For all the bluster about “Bitcoin revolution” that pervaded the cryptosphere not so long ago, permissionless money, along with calls for death to central banks, the once roaring lion of crypto opinion now seems to have been transformed into a skittish, whimpering kitten. Bitcoin maximalism has brought with it the unthinking zealotry common to religious fanaticism, and those who want to moon lambo as fast as possible are happy to hear about government adoption and approval even if it means sacrificing core utility.
The U.S. SEC, Fincen and CFTC issued a rare joint statement Friday addressing regulation of “activities involving digital assets.” Citing crypto’s perceived role in money laundering and terrorism, the regulatory power trio prescribed stricter adherence to anti-money laundering (AML) policies and know your customer (KYC) protocols. The statement is a highly visible product of the new crypto reality: for many, it’s no longer about Satoshi’s vision, but regulated, de-clawed digital assets for the obedient masses.
Centralization of Decentralized Money
Let’s be clear, Bitcoin as a technology cannot be centralized if people don’t want it to be, but if they fail to use freely, it can indeed be neutralized as such. It’s not a silver bullet or standalone cure-all. Bitcoin requires human action.
In their joint statement, the U.S. regulatory groups assert:
The leaders of the U.S. Commodity Futures Trading Commission, the Financial Crimes Enforcement Network, and the U.S. Securities and Exchange Commission (the “Agencies”) today issued the following joint statement to remind persons engaged in activities involving digital assets of their anti-money laundering and countering the financing of terrorism (AML/CFT)obligations under the Bank Secrecy Act (BSA).
In and of themselves, such prescriptions for adherence to regulation are nothing at all new. Taken with the cropping up of new international regulatory bodies, calls for globalized tax regulations, and increasing talk of the necessity of KYC/AML policy, however, and a new picture emerges. One of an already operational crypto surveillance state. The polar opposite of what Bitcoin was designed to create.
The World Financial Dragnet
Major financial and economic regulatory bodies are becoming less and less confined to their own respective nations. The Joint Chiefs of Global Tax Enforcement (J5) is a coalition formed in 2018 by the United States Internal Revenue Service (IRS) consisting of the IRS and related agencies from Australia, Canada, the Netherlands and the U.K. The coalition was created in part to help fight “the growing threat to tax administrations posed by cryptocurrencies and cybercrime and to make the most of data and technology.” The J5 maintains:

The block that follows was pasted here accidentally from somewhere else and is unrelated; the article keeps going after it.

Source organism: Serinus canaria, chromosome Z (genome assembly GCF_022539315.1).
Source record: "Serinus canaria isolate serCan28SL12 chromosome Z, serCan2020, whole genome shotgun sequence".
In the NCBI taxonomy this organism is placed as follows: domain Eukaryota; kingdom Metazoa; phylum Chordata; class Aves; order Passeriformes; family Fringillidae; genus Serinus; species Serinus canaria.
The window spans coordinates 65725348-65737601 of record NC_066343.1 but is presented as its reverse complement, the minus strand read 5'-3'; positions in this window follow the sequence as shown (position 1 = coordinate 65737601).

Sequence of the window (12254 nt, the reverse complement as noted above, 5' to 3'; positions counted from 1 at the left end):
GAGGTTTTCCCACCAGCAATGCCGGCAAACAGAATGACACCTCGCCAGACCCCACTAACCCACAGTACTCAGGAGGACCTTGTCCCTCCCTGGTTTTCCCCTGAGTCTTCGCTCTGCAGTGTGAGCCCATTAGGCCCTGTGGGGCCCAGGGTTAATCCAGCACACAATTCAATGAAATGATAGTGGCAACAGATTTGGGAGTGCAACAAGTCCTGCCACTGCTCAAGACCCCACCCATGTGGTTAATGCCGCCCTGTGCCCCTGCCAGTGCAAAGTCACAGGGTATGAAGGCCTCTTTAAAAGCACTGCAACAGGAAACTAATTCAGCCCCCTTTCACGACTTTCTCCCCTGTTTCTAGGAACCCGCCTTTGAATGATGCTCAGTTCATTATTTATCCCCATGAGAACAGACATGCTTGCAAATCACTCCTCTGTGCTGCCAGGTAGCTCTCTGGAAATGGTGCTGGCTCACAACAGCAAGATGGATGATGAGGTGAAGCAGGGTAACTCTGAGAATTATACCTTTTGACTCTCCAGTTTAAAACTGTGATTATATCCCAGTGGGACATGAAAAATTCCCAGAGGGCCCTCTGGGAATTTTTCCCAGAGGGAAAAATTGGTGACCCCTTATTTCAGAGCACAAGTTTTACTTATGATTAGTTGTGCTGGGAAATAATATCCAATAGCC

We are are committed to combatting transnational tax crime through increased enforcement collaboration. We will work together to gather information, share intelligence, conduct operations and build the capacity of tax crime enforcement officials.
The existence of the J5 also makes another recent story all the more pertinent – the Organisation for Economic Co-operation and Development’s (OECD) call for a unified taxation approach. As the OECD’s recent proposal maintains: “In a digital age, the allocation of taxing rights can no longer be exclusively circumscribed by reference to physical presence. The current rules dating back to the 1920s are no longer sufficient to ensure a fair allocation of taxing rights in an increasingly globalised world.”
In other words, major corporations and their digital revenue may soon be taxed internationally, regardless of physical presence in a country. This could make practices like relocation to avoid harsh economic conditions or sanctions less efficacious or outright impossible. With the current state of rampant KYC/AML requirements for individual users of centralized exchanges, one wonders how long it will be until individuals are taxed similarly on their own digital assets via similar “guidelines.” The proposal states openly:
Once it is determined that a country has a right to tax profits of a non-resident enterprise, the next question is how much profit the rules allocate to that jurisdiction.
A Decentralized Pushback
Not everyone in the crypto space is standing in wide-eyed wonder at Bitcoin’s supposed acceptance from the “big boys” of Washington and Wall Street via vapid talk about the importance of blockchain and sensible regulation. Bitcoin was explicitly created to be a P2P cash system that was open to everyone. Cropping up in the face of the growing global dragnet are peaceful, permissionless solutions such as decentralized exchanges, peer-to-peer trading platforms, and privacy protocols.
What first gave Bitcoin its value and meteoric rise to success was its decentralized, permissionless financial power. Heading right back to the same dying, unethical system cryptocurrency advocates were seeking to escape in the first place, and begging for its acceptance, is ultimately a dead end. Contrast this with the powerful adoption of crypto now happening worldwide in spite of obstacles, and there’s no need to “fight” the powers that be, per se. With enough people simply using crypto as cash peacefully, regardless of politicians’ scribbles, the old castle is set to fall under its own weight once a critical mass is achieved. Now that’s something Satoshi, surely, could be proud of.
Op-ed disclaimer: This is an Op-ed article. The opinions expressed in this article are the author’s own.
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